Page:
Further away Songs of asphodel by Mathias Benguigui, Let it be by Cristiano Volk and Pasaco, 1996 by Luis Corzo were thoroughly scrutinized by the judges and ultimately awarded with an honorable mention. Same for Resident foreigners by Guanyu Xu and Three colors that I know in this world by Kincső Bede in the New Generation Award category.

Togoyeye © Delali Ayivi

The PhEST team granted a personal exhibition at the next edition of the Italian festival to Sarah Hodges by High Marcel. Giovanni Troilo (PhEST Artistic Director) and Arianna Rinaldo (PhEST Photography Curator) explain how they selected the work to be exhibited in Monopoli, Italy this summer: “The collateral effects of mass government surveillance are far to be completely discovered and known. One is certainly the control of our actions and the potential restriction of our freedom of expression. Marcel Top with his project Sarah Hodges confronts these concerns in an original way by playing the game of the system. He succeeds in use the tools of the system to create an identity that collects the features (of the face but also the mood and preferences) of the perfect American citizen. This digital human, expertly sculpted also as a physical mask that can be shared and used to break the system, represents an original attempt to reveal the global concern for a technology that has invaded our daily lives. With a simple yet sophisticated concept, Marcel constructs an impactful 2D and 3D presence, which interrogates the state of the mass following we are subjected to in a direct and understandable way.

Sarah Hodges © Marcel Top

The Getxo Photo Festival exhibition was awarded instead Juarez Archives by Alexander Morales. The festival’s artistic director, Jon Uriarte, comments on the decision to bring the project to the Basque Country in June: “The project presents itself as a strange and at the same time familiar album of a city traditionally represented by violent images. watch images generated by a global mapping platform, Archivo Juarez explores how forms of networked production and circulation condition the representation of personal memories and daily life in Morales’ hometown.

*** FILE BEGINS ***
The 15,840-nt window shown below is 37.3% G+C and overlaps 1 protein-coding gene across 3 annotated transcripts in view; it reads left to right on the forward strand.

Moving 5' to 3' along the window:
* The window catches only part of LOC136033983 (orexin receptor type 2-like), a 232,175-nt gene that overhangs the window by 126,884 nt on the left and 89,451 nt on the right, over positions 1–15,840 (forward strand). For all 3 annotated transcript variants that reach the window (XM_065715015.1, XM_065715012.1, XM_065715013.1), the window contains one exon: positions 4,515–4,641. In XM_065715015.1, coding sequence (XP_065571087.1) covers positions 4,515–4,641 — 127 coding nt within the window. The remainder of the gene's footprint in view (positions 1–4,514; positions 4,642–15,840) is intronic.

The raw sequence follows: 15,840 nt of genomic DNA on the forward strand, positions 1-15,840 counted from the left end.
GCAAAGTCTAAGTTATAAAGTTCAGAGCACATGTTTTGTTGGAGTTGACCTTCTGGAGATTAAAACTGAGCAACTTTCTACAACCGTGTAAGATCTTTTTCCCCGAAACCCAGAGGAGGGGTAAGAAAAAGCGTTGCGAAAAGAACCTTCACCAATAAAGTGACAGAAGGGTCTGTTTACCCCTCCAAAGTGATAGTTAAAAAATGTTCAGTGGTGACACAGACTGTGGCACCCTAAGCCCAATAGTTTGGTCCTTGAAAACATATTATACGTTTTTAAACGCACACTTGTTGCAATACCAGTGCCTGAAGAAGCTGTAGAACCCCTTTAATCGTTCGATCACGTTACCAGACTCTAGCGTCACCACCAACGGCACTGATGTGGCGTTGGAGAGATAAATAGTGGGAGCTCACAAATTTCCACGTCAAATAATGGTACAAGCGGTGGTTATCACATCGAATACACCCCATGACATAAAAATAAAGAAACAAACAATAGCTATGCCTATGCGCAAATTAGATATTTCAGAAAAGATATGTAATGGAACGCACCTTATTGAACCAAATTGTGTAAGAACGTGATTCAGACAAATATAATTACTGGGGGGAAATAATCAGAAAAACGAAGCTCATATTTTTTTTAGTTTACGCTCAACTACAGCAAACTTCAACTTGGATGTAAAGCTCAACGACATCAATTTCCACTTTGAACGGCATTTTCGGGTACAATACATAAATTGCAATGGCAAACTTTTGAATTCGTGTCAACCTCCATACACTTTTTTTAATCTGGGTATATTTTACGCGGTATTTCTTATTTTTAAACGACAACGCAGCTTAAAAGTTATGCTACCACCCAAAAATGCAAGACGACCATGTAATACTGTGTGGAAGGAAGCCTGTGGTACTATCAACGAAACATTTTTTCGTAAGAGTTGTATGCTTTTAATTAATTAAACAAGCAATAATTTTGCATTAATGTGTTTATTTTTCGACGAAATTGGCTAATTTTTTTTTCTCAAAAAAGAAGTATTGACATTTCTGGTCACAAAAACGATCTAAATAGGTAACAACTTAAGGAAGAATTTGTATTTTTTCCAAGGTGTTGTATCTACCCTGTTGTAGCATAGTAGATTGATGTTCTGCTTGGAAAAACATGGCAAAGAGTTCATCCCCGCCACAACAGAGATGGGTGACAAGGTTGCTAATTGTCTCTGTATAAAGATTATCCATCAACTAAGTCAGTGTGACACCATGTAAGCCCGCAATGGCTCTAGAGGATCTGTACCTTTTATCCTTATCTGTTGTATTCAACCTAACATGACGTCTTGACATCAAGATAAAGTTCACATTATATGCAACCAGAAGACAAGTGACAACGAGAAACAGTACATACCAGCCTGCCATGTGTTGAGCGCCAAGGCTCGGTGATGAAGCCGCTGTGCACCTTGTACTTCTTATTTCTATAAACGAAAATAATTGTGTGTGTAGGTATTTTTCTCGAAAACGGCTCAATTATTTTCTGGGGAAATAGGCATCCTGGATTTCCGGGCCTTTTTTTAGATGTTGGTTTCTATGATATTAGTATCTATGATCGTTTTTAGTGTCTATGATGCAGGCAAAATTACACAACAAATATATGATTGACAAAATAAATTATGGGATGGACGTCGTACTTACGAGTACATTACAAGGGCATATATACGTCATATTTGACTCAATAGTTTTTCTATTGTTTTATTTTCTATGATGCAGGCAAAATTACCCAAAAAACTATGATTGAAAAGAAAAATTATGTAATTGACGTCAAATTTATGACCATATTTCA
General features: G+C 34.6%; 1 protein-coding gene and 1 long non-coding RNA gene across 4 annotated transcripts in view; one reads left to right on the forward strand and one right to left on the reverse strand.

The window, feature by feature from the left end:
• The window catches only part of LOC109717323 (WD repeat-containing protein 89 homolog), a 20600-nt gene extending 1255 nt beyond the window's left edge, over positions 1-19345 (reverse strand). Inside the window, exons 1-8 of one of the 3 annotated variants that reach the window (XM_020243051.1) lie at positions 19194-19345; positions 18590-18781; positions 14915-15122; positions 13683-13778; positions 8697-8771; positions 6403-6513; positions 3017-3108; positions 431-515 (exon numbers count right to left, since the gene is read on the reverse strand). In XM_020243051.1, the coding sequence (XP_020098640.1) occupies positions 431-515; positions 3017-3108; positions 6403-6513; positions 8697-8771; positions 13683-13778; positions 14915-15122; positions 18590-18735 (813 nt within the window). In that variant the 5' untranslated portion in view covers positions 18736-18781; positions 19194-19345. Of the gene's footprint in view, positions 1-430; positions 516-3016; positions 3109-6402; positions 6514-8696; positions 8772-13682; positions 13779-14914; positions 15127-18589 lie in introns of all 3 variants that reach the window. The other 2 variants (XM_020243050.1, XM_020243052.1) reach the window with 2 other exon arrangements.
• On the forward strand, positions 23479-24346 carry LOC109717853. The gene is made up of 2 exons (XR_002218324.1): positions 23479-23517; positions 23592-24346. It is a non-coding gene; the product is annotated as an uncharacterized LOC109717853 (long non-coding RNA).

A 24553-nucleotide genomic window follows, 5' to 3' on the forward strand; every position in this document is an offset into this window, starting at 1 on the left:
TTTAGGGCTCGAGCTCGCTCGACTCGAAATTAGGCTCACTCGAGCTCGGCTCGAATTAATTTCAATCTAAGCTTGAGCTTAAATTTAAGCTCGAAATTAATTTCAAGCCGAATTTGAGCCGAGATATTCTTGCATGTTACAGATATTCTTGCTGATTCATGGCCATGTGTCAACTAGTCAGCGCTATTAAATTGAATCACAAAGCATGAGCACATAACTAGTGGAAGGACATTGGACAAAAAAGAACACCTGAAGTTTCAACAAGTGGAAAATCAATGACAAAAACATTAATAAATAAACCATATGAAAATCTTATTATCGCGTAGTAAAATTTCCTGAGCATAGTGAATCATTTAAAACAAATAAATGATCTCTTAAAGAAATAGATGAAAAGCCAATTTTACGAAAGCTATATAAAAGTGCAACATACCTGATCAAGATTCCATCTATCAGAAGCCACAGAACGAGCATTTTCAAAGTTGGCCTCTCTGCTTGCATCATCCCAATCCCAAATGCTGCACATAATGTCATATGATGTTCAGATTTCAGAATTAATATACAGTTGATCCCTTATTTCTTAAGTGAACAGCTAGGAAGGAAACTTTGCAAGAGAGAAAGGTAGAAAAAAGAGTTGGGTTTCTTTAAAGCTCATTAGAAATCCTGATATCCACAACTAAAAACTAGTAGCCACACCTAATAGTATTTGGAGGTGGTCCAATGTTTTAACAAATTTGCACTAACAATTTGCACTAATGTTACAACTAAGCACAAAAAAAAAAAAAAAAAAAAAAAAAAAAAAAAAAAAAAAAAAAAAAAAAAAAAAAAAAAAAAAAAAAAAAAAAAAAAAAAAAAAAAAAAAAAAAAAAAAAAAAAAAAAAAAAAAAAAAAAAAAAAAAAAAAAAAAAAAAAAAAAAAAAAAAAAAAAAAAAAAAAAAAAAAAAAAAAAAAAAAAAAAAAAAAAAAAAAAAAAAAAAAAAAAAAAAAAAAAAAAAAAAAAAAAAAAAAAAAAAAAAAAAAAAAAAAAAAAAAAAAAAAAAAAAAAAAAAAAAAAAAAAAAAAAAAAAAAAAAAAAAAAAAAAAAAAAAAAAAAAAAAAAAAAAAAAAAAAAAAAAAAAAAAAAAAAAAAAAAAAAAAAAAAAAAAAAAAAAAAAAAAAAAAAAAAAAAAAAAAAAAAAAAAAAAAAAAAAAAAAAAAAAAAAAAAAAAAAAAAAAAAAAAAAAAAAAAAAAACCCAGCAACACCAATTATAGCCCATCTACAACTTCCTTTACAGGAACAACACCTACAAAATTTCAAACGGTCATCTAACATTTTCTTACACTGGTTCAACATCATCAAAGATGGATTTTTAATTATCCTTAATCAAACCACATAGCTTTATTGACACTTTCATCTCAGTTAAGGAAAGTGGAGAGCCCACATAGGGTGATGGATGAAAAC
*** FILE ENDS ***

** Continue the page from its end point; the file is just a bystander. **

Juárez Archive © Alejandro Morales

german artist John Husser will travel to Landskrona this fall to produce works informed by the Swedish city and its surroundings thanks to the residency grant offered by Landskrona Foto. Their artistic director, Jenny Nordquist, commented: “With a strong attention to form and light, Johann Hussers’ black and white photographs of urban architecture raise questions about home and belonging. He also uses new digital technologies to deconstruct his images to raise questions about how we shape our cities and for whom we develop them, and this approach makes his work very appealing to our residency. Landskrona has an interesting architectural history and is currently being redeveloped, so I believe Johann Husser will find inspiration and opportunity here to expand his ongoing work.”

City proposal © Johann Husser

Additionally, Faysal Zaman, J Houston, J Nicolas Bernal, Morthou, Imane Djamil, and Linta Butt have all been offered to work with a mentor from the PhMuseum Education program.

Congratulations to all participants, judges and all the organizations that supported this 10th anniversary edition. We hope to continue working together to share, support and enjoy the visual language in the years to come.

While waiting for our next annual call for applications, after last year’s great success, the PhMuseum Days, our International Photo Festival is back for its second edition. The theme is Today is yesterday’s tomorrow and thanks to its open call, we will select a minimum of 3 works for individual exhibitions, plus 40 images for a collective installation to be held in Bologna, Italy, from September 23 to October 2. Find out more and apply at phmuseum.com/d22.